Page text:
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Weekly IRS Roundup December 9 – 13, 2019

Presented below is our summary of significant Internal Revenue Service (IRS) guidance and relevant tax matters for the week of December 9 – 13, 2019. December 10, 2019: The IRS issued a notice providing that the requirement to report partners’ shares of partnership capital on the tax basis method will not be effective for 2019 for partnership taxable years beginning in calendar 2019. Instead, the requirements will be effective beginning in 2020 (for partnership taxable years that begin on or after January 1, 2020). The notice also defines a partner’s share of “net unrecognized Section 704(c) gain or loss” for purposes of partnership reporting. December 10, 2019: The Joint Committee on Taxation released a report detailing proposed provisions of the “Restoring Tax Fairness for States and Localities Act.” The bill would increase the maximum state and local tax deduction that married couples can claim in 2019 and would eliminate the limitations on the maximum...

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Taxpayers Should Prepare for the Next Penalty Battleground

The IRS is using a new tool from its arsenal to enforce compliance for tax refund and credit claims: the Internal Revenue Code Section 6676 penalty. Taxpayers and their advisers need to be aware of the mechanics of this penalty and how best to avoid it being sustained. Andrew R. Roberson, Kevin Spencer and Evan Walters authored a comprehensive article on IRC Section 6676. They discuss: The origins of IRC Section 6676 How to contest the penalty and privilege concerns What taxpayers who are considering filing—or have already filed—refund claims should keep in mind now that the penalty is the IRS’s favorite new compliance tool Read the article here.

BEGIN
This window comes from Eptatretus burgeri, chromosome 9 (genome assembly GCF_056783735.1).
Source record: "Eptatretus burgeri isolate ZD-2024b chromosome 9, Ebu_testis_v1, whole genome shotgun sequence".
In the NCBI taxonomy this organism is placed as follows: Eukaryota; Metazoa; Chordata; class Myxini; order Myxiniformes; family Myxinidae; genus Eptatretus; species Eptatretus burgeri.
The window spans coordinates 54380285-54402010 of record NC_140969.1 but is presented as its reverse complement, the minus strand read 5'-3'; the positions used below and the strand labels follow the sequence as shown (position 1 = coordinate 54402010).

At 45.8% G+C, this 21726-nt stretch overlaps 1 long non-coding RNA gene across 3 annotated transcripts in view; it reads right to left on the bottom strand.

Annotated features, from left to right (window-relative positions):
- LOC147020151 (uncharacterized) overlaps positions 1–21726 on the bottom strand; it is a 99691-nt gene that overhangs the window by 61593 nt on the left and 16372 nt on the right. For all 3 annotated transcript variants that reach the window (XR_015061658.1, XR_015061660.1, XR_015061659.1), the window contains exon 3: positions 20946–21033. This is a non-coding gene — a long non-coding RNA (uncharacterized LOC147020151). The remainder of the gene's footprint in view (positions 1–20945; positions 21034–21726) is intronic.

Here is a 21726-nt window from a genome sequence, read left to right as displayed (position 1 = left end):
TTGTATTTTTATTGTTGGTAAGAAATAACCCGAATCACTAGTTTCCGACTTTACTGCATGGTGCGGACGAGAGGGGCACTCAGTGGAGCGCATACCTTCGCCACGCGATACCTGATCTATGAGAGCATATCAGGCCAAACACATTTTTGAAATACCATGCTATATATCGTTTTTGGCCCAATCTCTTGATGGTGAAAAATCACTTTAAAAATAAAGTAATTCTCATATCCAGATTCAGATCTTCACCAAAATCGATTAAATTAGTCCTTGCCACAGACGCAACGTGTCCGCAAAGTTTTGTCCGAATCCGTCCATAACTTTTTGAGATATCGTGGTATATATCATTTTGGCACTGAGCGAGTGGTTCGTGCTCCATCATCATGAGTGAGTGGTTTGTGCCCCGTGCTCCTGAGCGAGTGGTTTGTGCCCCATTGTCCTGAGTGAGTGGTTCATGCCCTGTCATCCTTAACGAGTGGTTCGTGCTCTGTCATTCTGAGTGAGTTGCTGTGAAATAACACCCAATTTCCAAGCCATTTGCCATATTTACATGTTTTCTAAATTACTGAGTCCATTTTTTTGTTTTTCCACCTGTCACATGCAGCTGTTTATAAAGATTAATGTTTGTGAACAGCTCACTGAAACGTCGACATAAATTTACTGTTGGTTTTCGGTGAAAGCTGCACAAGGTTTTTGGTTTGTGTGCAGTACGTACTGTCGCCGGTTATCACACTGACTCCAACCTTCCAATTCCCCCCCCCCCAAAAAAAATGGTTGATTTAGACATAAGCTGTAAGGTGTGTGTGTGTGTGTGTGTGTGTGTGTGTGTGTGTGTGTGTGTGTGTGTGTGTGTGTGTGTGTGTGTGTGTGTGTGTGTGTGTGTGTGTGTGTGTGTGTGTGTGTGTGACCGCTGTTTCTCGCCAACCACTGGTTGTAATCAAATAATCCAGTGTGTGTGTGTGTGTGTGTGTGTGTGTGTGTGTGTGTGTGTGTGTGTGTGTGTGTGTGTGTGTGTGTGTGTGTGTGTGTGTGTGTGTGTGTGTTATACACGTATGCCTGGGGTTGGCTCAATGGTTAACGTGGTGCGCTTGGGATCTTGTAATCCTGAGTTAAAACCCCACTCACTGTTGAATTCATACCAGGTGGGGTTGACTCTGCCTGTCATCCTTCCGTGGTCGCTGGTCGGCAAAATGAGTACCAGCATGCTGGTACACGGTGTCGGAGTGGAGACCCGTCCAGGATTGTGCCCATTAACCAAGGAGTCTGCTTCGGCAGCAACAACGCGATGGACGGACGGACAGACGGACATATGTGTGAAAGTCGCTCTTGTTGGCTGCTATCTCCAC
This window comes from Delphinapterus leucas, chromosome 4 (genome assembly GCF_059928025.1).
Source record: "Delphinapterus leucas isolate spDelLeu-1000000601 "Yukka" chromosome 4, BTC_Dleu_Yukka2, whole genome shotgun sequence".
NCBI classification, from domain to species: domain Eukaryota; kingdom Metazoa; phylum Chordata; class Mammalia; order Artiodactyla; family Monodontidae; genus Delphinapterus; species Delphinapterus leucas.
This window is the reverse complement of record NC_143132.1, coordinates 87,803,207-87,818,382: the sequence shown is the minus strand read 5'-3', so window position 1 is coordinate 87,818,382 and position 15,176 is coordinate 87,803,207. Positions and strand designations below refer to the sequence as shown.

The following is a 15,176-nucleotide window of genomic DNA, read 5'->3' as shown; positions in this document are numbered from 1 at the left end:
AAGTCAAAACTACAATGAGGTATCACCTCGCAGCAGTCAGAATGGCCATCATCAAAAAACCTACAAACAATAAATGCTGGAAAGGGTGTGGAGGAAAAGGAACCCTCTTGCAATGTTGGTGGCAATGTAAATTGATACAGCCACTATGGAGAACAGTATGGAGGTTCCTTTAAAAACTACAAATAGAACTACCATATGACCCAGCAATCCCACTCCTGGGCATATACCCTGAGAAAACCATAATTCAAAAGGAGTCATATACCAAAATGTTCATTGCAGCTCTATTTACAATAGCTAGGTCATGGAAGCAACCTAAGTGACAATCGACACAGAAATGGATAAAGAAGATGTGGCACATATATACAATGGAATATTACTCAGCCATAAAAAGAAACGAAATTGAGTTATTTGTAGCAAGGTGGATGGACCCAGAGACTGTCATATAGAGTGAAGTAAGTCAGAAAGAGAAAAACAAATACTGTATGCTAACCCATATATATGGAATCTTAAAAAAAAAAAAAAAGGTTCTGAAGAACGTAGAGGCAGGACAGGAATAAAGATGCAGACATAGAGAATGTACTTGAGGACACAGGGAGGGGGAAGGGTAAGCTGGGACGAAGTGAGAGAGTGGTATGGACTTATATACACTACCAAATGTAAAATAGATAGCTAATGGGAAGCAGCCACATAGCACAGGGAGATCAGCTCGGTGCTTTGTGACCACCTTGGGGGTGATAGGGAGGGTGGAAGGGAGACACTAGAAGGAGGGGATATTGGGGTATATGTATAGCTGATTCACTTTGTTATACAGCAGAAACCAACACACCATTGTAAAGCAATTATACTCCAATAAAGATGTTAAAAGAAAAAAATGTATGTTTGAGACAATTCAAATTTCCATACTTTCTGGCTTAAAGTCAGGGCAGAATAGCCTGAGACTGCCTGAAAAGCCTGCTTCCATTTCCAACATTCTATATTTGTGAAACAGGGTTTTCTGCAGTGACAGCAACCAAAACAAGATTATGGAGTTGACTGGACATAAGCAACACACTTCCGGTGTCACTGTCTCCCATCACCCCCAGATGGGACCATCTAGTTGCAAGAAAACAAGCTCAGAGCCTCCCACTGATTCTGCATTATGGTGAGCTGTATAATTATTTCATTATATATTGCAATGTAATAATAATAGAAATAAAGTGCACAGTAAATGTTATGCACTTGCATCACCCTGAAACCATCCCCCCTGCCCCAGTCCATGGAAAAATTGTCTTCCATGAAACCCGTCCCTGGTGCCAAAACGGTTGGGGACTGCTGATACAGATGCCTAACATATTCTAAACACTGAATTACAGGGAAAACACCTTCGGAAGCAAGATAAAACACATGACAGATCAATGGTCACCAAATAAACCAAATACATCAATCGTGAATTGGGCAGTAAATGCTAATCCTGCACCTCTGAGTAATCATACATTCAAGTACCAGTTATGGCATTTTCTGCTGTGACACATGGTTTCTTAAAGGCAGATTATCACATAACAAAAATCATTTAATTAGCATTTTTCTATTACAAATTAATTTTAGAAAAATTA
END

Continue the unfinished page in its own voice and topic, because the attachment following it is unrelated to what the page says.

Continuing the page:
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Joint Committee Releases Overview of Its Refund Review Process

Clients ask us all of the time, “What is the Joint Committee on Taxation’s (JCT) process for reviewing refund claims granted by the Internal Revenue Service (IRS)?” Recently, the JCT has released an overview of its process. Wait, what? After the IRS has agreed to issue you a refund, there is a congressional committee that has to check the IRS’s work? Yep! Internal Revenue Code (IRC) §6405 prohibits the IRS/US Department of the Treasury from issuing certain refund payments to taxpayers until 30 days after a “report” is given to the JCT. Only refunds “in excess” of $5 million for corporate taxpayers and $2 million for all other taxpayers (partnerships, individuals, trusts, etc.) are required to be reported to the JCT. A refund claim is an amount listed on an amended return (e.g., Forms 1140X and 1120X), tentative carrybacks (e.g., Forms 1139 and 1045), and refunds attributable to certain disaster losses. Numerous types of refund payments are excepted from JCT...

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